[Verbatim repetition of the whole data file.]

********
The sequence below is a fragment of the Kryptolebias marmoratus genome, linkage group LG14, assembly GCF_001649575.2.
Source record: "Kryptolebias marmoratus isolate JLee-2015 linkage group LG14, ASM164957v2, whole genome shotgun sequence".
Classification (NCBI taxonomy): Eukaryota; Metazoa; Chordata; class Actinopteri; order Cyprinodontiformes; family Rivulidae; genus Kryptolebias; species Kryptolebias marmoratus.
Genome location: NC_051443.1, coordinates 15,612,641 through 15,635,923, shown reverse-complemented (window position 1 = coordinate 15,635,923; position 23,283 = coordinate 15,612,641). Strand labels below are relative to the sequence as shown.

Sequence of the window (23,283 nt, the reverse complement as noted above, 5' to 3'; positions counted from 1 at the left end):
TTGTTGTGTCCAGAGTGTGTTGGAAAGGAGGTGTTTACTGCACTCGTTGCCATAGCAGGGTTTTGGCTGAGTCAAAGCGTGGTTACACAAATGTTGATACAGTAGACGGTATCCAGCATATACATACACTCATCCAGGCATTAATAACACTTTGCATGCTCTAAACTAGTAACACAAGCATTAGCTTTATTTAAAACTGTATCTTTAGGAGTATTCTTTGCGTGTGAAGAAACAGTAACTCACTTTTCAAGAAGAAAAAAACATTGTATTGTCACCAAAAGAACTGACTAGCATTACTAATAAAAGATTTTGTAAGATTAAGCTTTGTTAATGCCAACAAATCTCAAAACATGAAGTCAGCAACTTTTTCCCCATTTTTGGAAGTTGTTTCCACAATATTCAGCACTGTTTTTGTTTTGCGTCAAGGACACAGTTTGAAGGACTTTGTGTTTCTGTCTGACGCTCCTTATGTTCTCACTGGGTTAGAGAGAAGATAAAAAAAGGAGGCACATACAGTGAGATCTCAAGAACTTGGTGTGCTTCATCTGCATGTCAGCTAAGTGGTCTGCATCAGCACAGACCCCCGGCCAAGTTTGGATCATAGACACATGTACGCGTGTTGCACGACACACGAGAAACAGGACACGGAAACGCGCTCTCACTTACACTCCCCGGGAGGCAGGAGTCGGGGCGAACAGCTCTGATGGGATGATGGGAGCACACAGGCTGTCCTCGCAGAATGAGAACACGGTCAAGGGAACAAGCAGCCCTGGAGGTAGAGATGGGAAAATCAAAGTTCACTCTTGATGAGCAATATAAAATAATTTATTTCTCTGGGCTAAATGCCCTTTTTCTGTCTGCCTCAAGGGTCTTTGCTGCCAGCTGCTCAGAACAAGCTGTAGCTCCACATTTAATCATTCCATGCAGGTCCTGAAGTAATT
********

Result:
The sequence below is a fragment of the Kryptolebias marmoratus genome, linkage group LG14, assembly GCF_001649575.2.
Source record: "Kryptolebias marmoratus isolate JLee-2015 linkage group LG14, ASM164957v2, whole genome shotgun sequence".
Classification (NCBI taxonomy): Eukaryota; Metazoa; Chordata; class Actinopteri; order Cyprinodontiformes; family Rivulidae; genus Kryptolebias; species Kryptolebias marmoratus.
Genome location: NC_051443.1, coordinates 15,612,641 through 15,635,923, shown reverse-complemented (window position 1 = coordinate 15,635,923; position 23,283 = coordinate 15,612,641). Strand labels below are relative to the sequence as shown.

Sequence of the window (23,283 nt, the reverse complement as noted above, 5' to 3'; positions counted from 1 at the left end):
TTGTTGTGTCCAGAGTGTGTTGGAAAGGAGGTGTTTACTGCACTCGTTGCCATAGCAGGGTTTTGGCTGAGTCAAAGCGTGGTTACACAAATGTTGATACAGTAGACGGTATCCAGCATATACATACACTCATCCAGGCATTAATAACACTTTGCATGCTCTAAACTAGTAACACAAGCATTAGCTTTATTTAAAACTGTATCTTTAGGAGTATTCTTTGCGTGTGAAGAAACAGTAACTCACTTTTCAAGAAGAAAAAAACATTGTATTGTCACCAAAAGAACTGACTAGCATTACTAATAAAAGATTTTGTAAGATTAAGCTTTGTTAATGCCAACAAATCTCAAAACATGAAGTCAGCAACTTTTTCCCCATTTTTGGAAGTTGTTTCCACAATATTCAGCACTGTTTTTGTTTTGCGTCAAGGACACAGTTTGAAGGACTTTGTGTTTCTGTCTGACGCTCCTTATGTTCTCACTGGGTTAGAGAGAAGATAAAAAAAGGAGGCACATACAGTGAGATCTCAAGAACTTGGTGTGCTTCATCTGCATGTCAGCTAAGTGGTCTGCATCAGCACAGACCCCCGGCCAAGTTTGGATCATAGACACATGTACGCGTGTTGCACGACACACGAGAAACAGGACACGGAAACGCGCTCTCACTTACACTCCCCGGGAGGCAGGAGTCGGGGCGAACAGCTCTGATGGGATGATGGGAGCACACAGGCTGTCCTCGCAGAATGAGAACACGGTCAAGGGAACAAGCAGCCCTGGAGGTAGAGATGGGAAAATCAAAGTTCACTCTTGATGAGCAATATAAAATAATTTATTTCTCTGGGCTAAATGCCCTTTTTCTGTCTGCCTCAAGGGTCTTTGCTGCCAGCTGCTCAGAACAAGCTGTAGCTCCACATTTAATCATTCCATGCAGGTCCTGAAGTAATT